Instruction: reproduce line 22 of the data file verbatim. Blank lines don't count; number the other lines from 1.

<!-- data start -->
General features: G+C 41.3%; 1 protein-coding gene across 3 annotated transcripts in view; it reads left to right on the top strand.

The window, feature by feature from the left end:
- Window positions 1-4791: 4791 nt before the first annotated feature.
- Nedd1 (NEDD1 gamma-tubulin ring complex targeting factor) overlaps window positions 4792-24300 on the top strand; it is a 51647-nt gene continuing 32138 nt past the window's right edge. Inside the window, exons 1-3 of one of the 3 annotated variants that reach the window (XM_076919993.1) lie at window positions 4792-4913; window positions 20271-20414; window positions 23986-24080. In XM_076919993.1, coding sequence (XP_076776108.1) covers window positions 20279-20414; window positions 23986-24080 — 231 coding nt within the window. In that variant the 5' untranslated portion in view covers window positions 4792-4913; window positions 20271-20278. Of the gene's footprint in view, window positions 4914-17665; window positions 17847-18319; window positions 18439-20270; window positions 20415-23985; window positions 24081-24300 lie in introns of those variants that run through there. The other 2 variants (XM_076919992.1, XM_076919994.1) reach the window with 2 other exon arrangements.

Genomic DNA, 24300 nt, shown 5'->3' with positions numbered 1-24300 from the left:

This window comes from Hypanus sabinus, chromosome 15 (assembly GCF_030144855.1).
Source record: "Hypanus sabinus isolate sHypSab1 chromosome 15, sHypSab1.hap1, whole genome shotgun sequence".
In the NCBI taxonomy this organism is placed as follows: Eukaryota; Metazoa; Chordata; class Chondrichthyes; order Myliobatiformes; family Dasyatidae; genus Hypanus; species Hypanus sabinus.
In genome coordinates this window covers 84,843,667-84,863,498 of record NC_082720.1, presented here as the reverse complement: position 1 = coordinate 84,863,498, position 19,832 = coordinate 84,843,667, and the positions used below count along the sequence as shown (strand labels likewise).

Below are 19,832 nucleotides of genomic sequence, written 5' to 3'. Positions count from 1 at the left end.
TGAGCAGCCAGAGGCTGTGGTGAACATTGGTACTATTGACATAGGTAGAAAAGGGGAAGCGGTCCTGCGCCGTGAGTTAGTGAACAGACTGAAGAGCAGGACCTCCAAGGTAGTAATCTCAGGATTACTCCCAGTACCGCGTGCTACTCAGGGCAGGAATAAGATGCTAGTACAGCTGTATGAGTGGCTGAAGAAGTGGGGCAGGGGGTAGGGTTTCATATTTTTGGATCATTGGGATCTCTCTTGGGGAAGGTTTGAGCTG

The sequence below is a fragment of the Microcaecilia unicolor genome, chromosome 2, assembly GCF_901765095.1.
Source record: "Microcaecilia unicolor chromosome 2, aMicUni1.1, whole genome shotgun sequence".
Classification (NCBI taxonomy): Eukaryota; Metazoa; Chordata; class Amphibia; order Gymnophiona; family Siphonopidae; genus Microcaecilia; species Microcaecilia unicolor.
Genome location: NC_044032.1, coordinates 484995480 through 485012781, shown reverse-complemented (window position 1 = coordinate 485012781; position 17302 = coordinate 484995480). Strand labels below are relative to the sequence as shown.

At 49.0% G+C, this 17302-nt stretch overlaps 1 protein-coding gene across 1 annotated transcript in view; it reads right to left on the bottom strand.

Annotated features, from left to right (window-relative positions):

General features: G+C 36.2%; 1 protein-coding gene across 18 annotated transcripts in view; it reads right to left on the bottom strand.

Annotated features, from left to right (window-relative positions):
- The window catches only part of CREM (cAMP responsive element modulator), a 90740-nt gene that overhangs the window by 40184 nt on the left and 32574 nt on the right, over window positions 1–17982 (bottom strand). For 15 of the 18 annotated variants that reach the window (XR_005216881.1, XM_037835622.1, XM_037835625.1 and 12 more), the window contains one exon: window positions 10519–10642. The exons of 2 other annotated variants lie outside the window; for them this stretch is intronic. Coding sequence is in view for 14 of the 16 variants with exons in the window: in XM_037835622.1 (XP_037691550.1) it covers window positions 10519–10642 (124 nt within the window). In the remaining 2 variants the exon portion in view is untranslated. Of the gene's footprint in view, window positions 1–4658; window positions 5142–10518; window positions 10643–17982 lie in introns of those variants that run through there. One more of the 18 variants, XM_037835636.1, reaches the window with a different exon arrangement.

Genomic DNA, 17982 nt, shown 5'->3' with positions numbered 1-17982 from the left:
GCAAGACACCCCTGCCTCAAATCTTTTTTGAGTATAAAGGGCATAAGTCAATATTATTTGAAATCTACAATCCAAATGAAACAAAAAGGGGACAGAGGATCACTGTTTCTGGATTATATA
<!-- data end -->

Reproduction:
GCAAGACACCCCTGCCTCAAATCTTTTTTGAGTATAAAGGGCATAAGTCAATATTATTTGAAATCTACAATCCAAATGAAACAAAAAGGGGACAGAGGATCACTGTTTCTGGATTATATA